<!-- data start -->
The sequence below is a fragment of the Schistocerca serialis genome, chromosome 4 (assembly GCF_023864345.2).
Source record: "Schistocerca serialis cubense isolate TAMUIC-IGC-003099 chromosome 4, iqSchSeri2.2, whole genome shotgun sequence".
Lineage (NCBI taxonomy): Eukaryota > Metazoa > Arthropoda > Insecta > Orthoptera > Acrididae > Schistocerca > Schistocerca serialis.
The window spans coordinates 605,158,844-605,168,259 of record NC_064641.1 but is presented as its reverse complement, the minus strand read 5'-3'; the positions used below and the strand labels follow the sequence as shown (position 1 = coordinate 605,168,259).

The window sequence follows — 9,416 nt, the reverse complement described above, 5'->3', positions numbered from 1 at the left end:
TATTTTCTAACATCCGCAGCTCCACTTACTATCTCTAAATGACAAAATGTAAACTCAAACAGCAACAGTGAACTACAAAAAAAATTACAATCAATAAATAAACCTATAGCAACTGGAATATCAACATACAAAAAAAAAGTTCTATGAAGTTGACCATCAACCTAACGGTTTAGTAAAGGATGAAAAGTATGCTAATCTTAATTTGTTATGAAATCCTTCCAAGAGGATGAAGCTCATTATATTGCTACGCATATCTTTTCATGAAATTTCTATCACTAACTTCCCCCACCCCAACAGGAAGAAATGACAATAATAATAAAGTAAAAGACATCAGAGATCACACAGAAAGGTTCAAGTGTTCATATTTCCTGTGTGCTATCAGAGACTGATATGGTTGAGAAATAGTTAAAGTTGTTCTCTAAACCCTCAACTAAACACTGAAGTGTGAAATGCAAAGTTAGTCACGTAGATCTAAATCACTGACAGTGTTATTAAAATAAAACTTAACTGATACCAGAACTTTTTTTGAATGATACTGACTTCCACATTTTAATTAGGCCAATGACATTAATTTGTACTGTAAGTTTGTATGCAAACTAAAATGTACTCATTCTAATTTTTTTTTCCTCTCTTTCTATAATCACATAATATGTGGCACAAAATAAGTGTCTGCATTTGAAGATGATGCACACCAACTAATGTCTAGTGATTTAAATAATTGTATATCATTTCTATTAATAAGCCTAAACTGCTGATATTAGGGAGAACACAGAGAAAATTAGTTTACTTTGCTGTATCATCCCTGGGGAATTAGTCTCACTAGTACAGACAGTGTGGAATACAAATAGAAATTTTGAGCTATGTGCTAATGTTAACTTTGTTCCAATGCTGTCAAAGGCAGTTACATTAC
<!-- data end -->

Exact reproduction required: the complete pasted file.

The sequence below is a fragment of the Schistocerca serialis genome, chromosome 4 (assembly GCF_023864345.2).
Source record: "Schistocerca serialis cubense isolate TAMUIC-IGC-003099 chromosome 4, iqSchSeri2.2, whole genome shotgun sequence".
Lineage (NCBI taxonomy): Eukaryota > Metazoa > Arthropoda > Insecta > Orthoptera > Acrididae > Schistocerca > Schistocerca serialis.
The window spans coordinates 605,158,844-605,168,259 of record NC_064641.1 but is presented as its reverse complement, the minus strand read 5'-3'; the positions used below and the strand labels follow the sequence as shown (position 1 = coordinate 605,168,259).

The window sequence follows — 9,416 nt, the reverse complement described above, 5'->3', positions numbered from 1 at the left end:
TATTTTCTAACATCCGCAGCTCCACTTACTATCTCTAAATGACAAAATGTAAACTCAAACAGCAACAGTGAACTACAAAAAAAATTACAATCAATAAATAAACCTATAGCAACTGGAATATCAACATACAAAAAAAAAGTTCTATGAAGTTGACCATCAACCTAACGGTTTAGTAAAGGATGAAAAGTATGCTAATCTTAATTTGTTATGAAATCCTTCCAAGAGGATGAAGCTCATTATATTGCTACGCATATCTTTTCATGAAATTTCTATCACTAACTTCCCCCACCCCAACAGGAAGAAATGACAATAATAATAAAGTAAAAGACATCAGAGATCACACAGAAAGGTTCAAGTGTTCATATTTCCTGTGTGCTATCAGAGACTGATATGGTTGAGAAATAGTTAAAGTTGTTCTCTAAACCCTCAACTAAACACTGAAGTGTGAAATGCAAAGTTAGTCACGTAGATCTAAATCACTGACAGTGTTATTAAAATAAAACTTAACTGATACCAGAACTTTTTTTGAATGATACTGACTTCCACATTTTAATTAGGCCAATGACATTAATTTGTACTGTAAGTTTGTATGCAAACTAAAATGTACTCATTCTAATTTTTTTTTCCTCTCTTTCTATAATCACATAATATGTGGCACAAAATAAGTGTCTGCATTTGAAGATGATGCACACCAACTAATGTCTAGTGATTTAAATAATTGTATATCATTTCTATTAATAAGCCTAAACTGCTGATATTAGGGAGAACACAGAGAAAATTAGTTTACTTTGCTGTATCATCCCTGGGGAATTAGTCTCACTAGTACAGACAGTGTGGAATACAAATAGAAATTTTGAGCTATGTGCTAATGTTAACTTTGTTCCAATGCTGTCAAAGGCAGTTACATTAC